The tunnel, along with an existing machine in Beijing, “would put China around 20 to 30 years ahead of the West,” said Chinese Academy of Sciences scholar Han Guilai. 

The JF-12, China’s first hypersonic wind tunnel, was completed in 2012. It can simulate flight speeds ranging from Mach 5 to Mach 9. Beijing is said to have benefited from this tunnel’s assistance with key aviation and space operations. 

The active JF-12 wind tunnel has boosted the ground tests for the country’s most advanced J-20 stealth fighter jet and the DF-17 medium-range hypersonic missile, besides other aircraft, spacecraft, and missiles. 

However, the use of these wind tunnels is not confined to weapons development alone. China is also using them to prepare Chinese athletes for major international championships and tournaments.

According to the General Administration of Sport of China, a new wind tunnel devoted specifically to the sport was created in Beijing last year to aid in improving performance in international events, including the 2022 Winter Olympic Games to be held in China.

A skier tests different types of sportswear in a wind tunnel. Photo: courtesy of CAAA
A skier tests different types of sportswear in a wind tunnel. Photo: courtesy of CAAA

The country’s first self-developed sleighs with enhanced capabilities reportedly have been carried out with the support of aeronautical technologies, and they are set to debut in the 2022 Winter Olympics. Athletes use these wind tunnels in their daily training to enhance their performances. 

US Vs China In Hypersonic Tech

The United States continues to lead in wind tunnel projects, with China coming in second. In the past six decades, AVIC and its affiliate ARI have constructed around a dozen tunnels.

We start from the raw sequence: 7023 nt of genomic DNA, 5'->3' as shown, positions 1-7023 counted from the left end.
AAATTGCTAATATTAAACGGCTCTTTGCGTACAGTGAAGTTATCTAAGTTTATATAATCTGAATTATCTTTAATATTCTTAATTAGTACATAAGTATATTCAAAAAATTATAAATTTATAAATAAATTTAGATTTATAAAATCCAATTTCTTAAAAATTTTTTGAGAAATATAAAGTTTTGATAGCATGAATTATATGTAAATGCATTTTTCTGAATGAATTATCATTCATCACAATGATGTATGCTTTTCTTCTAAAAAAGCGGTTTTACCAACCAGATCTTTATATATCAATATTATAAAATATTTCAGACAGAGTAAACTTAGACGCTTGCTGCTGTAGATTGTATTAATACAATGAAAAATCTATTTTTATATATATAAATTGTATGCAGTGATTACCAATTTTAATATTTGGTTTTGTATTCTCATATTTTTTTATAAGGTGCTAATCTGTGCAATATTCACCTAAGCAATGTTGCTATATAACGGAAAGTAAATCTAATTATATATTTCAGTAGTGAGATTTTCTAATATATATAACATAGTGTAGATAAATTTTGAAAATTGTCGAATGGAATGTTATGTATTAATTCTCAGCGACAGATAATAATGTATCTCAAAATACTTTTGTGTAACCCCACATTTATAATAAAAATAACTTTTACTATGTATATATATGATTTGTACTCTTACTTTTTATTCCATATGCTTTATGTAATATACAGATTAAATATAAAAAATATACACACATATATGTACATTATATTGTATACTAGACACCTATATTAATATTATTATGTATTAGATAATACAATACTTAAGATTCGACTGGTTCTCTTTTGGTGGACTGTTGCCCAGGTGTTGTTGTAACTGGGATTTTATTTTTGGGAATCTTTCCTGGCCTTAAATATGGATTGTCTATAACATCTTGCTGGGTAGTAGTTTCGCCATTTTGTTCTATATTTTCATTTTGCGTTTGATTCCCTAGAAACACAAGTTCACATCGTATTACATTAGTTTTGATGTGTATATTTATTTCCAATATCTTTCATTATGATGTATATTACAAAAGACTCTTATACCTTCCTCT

The US also announced in August that a hypersonic technology testing center would be built at the Purdue Aerospace District. “Two independent testing streams that handle 3.5-5.0 Mach range tests and tests in the 4.5-7.5 Mach range” will be offered at the proposed facility. 

As reported by Asia Times, America’s most advanced wind tunnel is the LENS II (Large Energy National Shock Tunnels), which is capable of recreating Mach 3 to 9 flights for up to 30 milliseconds.  

Shock tunnel
A NASA 9 1/2-foot rocket model goes into a shock tunnel for testing at CUBRC Inc. in Buffalo, New York. (Image: NASA)

America’s top military brass admit that their hypersonic weapons research program lags behind that of China. According to Air Force Gen. John Hyten, the US has undertaken nine hypersonic tests in the past five years, whereas China has launched hundreds. 

China already possesses hundreds of nuclear-capable ballistic missiles, each of which is capable of launching up to a dozen warheads at various targets, effectively overwhelming US defenses. According to military observers, Beijing’s goal seems to be to build innovative weapons and delivery systems in order to maintain its competitive advantage. However, the United States appears to be preparing for any eventuality in the future.

The US Missile Defense Agency recently awarded contracts to Raytheon Technologies, Lockheed Martin and Northrop Grumman to develop prototypes of systems to eliminate hypersonic glide vehicles as they descend.